The adopted budget for fiscal year 2011, which began July 1, eliminates 58 positions throughout the city's workforce and increases fees for everything from Children's Theatre tickets to pet spay and neutering.
But the council voted to scrap some of the most controversial cuts that City Manager James Keene had proposed: eliminating funding for school-crossing guards, the Police Department's fraud-investigation unit and the five-officer traffic-enforcement team.
Council members also dropped another highly unpopular proposal — to shift half the cost of the city's sidewalk-repair program to residents. The move would have saved the city about $299,000. But the council agreed the proposal is too convoluted and that the administrative burdens would be too high.
The council also rejected a revenue-generating idea: entrance fees for Foothills Park, Pearson-Arastradero Preserve and the Baylands.
The council split over a recommendation from its Finance Committee to cut council members' own salaries by 10 percent. The move would have been largely symbolic, saving the city about $7,000. Each council member draws a $7,200 annual salary.
"I think it's important to make a statement, however symbolic it is, to our city employees and to our citizens that the council also is going to come up and take a small cut," Councilman Larry Klein said.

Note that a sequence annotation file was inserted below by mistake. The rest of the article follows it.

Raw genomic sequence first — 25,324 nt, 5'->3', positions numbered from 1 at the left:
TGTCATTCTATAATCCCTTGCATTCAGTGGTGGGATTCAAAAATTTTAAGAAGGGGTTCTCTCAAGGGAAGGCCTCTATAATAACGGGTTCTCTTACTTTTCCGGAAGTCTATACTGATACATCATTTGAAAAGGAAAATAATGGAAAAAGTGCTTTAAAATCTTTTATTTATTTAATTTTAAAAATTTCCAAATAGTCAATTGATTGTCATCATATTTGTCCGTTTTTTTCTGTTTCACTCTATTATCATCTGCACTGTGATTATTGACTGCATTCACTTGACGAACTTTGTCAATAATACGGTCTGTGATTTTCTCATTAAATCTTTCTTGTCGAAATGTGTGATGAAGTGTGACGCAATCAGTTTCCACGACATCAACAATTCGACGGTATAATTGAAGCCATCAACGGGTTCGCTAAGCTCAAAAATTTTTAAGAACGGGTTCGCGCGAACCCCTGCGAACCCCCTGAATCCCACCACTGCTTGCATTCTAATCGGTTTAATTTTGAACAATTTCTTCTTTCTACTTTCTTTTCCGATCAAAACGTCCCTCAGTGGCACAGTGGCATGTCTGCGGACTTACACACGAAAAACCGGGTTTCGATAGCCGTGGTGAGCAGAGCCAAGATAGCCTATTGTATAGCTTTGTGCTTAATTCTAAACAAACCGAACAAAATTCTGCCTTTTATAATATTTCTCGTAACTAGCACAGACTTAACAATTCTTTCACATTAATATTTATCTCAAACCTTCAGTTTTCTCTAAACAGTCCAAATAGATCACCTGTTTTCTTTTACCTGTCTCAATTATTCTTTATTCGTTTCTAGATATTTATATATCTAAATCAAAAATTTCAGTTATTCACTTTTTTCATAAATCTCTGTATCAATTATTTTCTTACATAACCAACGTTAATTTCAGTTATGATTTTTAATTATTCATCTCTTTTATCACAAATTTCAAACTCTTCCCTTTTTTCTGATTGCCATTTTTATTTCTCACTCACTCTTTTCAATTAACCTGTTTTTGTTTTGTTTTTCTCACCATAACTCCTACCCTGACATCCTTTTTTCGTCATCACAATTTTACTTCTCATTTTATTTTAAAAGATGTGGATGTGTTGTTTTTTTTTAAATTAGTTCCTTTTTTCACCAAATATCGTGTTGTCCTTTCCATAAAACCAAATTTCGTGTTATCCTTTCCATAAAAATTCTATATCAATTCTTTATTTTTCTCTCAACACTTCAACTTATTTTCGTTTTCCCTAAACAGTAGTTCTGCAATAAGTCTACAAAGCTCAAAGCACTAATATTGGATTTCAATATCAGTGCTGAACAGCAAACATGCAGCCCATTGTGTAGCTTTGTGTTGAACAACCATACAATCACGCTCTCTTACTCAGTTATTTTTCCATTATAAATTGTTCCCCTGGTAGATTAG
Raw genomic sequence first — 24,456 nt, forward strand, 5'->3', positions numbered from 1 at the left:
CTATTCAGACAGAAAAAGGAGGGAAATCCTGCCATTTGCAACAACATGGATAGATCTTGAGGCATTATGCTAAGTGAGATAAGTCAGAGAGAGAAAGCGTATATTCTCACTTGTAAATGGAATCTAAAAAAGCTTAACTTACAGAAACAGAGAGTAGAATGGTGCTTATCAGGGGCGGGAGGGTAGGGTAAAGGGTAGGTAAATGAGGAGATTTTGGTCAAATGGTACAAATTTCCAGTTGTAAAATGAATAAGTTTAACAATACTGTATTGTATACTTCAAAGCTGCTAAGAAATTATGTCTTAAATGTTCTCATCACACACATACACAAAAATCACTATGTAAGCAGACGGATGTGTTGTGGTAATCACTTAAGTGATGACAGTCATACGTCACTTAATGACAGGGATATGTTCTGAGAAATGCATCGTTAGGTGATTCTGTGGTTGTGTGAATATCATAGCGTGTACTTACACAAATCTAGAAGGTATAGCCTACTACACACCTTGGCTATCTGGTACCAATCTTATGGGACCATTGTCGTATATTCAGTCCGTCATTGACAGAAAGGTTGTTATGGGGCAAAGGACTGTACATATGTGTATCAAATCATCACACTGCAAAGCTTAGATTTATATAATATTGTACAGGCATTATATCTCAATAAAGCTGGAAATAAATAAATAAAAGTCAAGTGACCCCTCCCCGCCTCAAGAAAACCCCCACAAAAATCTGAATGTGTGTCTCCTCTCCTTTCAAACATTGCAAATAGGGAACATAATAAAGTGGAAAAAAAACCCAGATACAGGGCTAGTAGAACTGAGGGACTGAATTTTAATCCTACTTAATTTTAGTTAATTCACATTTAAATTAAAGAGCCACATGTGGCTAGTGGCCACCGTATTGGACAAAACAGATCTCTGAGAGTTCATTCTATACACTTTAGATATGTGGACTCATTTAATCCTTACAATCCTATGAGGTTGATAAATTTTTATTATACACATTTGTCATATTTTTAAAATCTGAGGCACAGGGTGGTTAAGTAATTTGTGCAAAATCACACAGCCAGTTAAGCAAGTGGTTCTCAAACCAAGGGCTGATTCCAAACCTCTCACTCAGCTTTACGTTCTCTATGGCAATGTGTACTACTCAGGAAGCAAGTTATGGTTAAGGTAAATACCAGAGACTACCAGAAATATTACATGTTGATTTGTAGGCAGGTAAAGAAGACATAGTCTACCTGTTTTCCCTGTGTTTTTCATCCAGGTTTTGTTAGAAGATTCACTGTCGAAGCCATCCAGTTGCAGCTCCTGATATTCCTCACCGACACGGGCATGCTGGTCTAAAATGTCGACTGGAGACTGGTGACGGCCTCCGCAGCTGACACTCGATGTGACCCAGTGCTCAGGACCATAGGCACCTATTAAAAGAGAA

But Councilman Greg Schmid opposed the salary cut and said the city needs to provide incentives if it wants to attract the best candidates.
After a lengthy debate, the council voted 4-5 to reject the proposal, with Klein, Mayor Pat Burt and Councilmen Yiaway Yeh and Sid Espinosa supporting the cut.
The council unanimously supported major planning studies, however: a $90,000 study of the Caltrain Corridor in Palo Alto; and a $30,000 study of El Camino Real design guidelines in south Palo Alto.
The budget eliminates maintenance and administrative positions citywide. Maintenance of several local parks would be contracted out, as would the city's printing and mailing services.
The Police Department would lose one member of its traffic team and the crime analyst responsible for collecting demographic data at traffic stops. The Library Department would also lose a few positions, forcing library hours to be shortened. The Fire Department would lose a hazardous-materials specialist.
"We will be a leaner organization," Keene said.